A new report released in May by the Utah Foundation shows that several skill-intensive industries in Utah are hard-pressed for new-hires with the right skills.
While local employers can fill bachelor-level positions relatively quickly, Utahns lack skills in construction, technology and trades.
Christopher Collard, a research analyst with the Utah Foundation, said social expectations play a role in the gap.
"There's this expectation that to be successful you have to have a four-year degree," he said. "And that's something that several industries, like the manufacturing industry and the construction industry, are fighting hard against to help young people as they graduate from high school; that there's an alternative to a four-year degree, that they can get a good job."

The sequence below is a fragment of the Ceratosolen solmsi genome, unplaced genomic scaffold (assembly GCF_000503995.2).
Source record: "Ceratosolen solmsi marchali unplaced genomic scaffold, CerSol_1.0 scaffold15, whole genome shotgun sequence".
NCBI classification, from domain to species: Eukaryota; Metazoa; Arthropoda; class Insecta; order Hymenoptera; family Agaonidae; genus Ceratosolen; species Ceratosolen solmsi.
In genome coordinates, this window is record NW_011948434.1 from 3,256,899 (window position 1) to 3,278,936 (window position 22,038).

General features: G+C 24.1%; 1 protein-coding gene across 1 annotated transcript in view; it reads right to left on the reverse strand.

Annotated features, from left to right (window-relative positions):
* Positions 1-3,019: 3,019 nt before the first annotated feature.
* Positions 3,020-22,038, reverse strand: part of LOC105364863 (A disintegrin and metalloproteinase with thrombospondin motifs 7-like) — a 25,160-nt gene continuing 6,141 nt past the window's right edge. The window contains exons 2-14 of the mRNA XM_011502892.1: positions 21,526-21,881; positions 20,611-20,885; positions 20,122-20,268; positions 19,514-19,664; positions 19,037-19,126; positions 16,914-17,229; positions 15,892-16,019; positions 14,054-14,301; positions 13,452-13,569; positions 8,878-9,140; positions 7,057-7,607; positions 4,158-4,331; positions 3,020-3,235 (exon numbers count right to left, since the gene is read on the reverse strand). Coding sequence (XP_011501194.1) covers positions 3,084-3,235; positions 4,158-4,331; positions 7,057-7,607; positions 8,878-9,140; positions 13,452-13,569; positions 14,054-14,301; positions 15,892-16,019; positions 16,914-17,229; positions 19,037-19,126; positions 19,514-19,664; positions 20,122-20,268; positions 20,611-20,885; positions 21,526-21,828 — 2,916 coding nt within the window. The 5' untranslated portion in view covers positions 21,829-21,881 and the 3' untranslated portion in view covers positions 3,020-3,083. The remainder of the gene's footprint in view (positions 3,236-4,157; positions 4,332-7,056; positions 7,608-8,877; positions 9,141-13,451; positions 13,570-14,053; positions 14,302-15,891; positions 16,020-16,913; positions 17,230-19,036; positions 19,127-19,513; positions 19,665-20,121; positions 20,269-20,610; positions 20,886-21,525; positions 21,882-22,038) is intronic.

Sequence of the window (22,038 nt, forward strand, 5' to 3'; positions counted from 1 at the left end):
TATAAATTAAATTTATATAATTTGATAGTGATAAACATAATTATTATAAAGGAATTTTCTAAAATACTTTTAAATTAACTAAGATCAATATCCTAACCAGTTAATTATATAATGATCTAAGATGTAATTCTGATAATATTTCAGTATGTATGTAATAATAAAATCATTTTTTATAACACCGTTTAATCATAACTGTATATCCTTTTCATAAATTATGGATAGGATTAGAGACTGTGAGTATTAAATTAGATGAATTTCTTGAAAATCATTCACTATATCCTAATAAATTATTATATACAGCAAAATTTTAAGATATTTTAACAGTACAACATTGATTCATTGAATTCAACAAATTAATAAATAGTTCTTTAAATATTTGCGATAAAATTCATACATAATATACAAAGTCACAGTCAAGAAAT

The report found that 6 in 10 parents expect their children to earn a degree, whereas 3 in 10 Utahns actually go on to obtain one. Collard’s research projects that only 29 percent of jobs in 2020 will require a degree.
"Utah has a system of technical colleges that are a very good resource for business in being able to help Utahns gain these skills," said Collard.
Alongside vocational studies, Collard suggests that specialty programs and on-the-job training will play a greater role in the coming years.